Apple: What the Dividend Hike and Buybacks Mean
Okay, so Apple (AAPL) didn’t pull a Microsoft (MSFT) and come in with a positive earnings surprise for the first quarter. The news from Cupertino was a near 18% drop in earnings on revenue growth of 17% compared to a year earlier. Still, that was slightly ahead of analyst expectations. The stock initially rallied to $426 in after-hours trading but then had settled back to $404 later in the session.
If you believe $400 a share is beginning to look like a floor, Apple is offering an interesting deal. Tim Cook conceded that we won’t be getting any game-changing product releases until the fourth quarter and into 2014. From the official release: “Our teams are hard at work on some amazing new hardware, software, and services and we are very excited about the products in our pipeline.”
But in the meantime, buying in at today’s price will give you a 3% dividend yield, as Apple also announced it will be raising its quarterly dividend 15% to $3.05. That 3% is 50% higher than the yield on the S&P 500.
Apple also said it plans to increase its stock buybacks to $60 billion through the end of 2015; a steep upgrade from the $10 billion plan announced last year. For the record, Apple has spent $1.3 billion on buybacks over the past 12 months.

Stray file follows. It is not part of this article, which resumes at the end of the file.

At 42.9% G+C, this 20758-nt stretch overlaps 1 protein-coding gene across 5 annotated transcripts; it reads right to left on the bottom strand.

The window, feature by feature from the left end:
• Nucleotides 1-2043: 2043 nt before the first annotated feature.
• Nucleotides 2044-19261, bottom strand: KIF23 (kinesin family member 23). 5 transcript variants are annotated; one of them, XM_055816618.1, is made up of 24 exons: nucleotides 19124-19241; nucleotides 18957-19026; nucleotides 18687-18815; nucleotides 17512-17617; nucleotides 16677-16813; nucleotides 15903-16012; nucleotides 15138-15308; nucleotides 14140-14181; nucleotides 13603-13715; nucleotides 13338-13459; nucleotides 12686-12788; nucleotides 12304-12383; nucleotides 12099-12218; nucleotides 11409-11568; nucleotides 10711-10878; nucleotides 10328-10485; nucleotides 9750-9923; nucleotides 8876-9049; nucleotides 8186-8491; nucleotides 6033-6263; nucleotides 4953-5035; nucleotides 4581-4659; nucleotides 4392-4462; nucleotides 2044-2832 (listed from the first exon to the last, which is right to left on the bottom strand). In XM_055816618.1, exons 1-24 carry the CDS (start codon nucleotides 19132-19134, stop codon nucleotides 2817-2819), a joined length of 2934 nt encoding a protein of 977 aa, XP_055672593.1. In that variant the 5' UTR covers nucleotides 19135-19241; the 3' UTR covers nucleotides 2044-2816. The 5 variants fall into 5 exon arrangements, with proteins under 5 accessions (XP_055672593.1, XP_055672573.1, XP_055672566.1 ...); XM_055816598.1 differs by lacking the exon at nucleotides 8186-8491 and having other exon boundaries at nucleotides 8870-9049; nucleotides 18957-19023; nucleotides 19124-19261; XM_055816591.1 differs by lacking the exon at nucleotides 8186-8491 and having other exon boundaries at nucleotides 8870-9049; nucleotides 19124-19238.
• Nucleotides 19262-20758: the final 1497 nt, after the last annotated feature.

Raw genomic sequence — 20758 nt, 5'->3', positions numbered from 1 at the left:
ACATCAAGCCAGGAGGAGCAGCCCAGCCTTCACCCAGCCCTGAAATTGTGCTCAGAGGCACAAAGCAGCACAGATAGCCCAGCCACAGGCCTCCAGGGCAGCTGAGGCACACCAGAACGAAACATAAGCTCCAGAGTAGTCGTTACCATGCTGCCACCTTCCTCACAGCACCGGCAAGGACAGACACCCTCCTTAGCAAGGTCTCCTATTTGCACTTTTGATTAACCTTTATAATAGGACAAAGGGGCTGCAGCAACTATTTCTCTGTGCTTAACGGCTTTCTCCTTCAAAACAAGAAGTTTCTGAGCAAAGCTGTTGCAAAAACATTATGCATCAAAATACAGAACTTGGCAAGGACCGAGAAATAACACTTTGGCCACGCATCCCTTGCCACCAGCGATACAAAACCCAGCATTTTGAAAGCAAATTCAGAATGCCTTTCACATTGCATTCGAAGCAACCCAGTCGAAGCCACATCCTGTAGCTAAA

At Apple’s current price a $60 billion buyback would sop up nearly 148 million shares, or nearly 15% of current shares outstanding.
But as the chart below shows, even despite recent stock buybacks, Apple’s shares outstanding count is still higher than a year ago. That’s a function of having to issue new shares as employees exercise options. Over the past five years Apple’s share count has increased 6%. So it’s unlikely there will be a net 15% reduction in outstanding shares. Still, if Apple follows through on the plan, it should have a meaningful impact for shareholders. If the net share reduction is just 3% a year through 2015, that could translate into a net payout yield of 6% using an anticipated dividend yield of 3%. That’s nearly four times the current level.
And all of that for a fire-sale PE ratio.
In the first quarter that was cheap enough to finally get the attention of one of the finest value managers, Brian Rogers, manager of the $27 billion T. Rowe Price Equity Income fund, (He’s run the portfolio for nearly 30 years.) According to GuruFocus.com, Rogers added Apple to his 100-stock portfolio earlier this year; it represents about 0.57% of the fund’s assets.
While there’s no guarantee that Apple’s next new thing(s) will restore the company’s mojo, in the meantime you can buy into a very cheap stock that will pay you to be patient with rising dividends and stock buybacks.
Carla Fried, a senior contributing editor at ycharts.com, has covered investing for more than 25 years. Her work appears in The New York Times, Bloomberg.com and Money Magazine. She can be reached at firstname.lastname@example.org.
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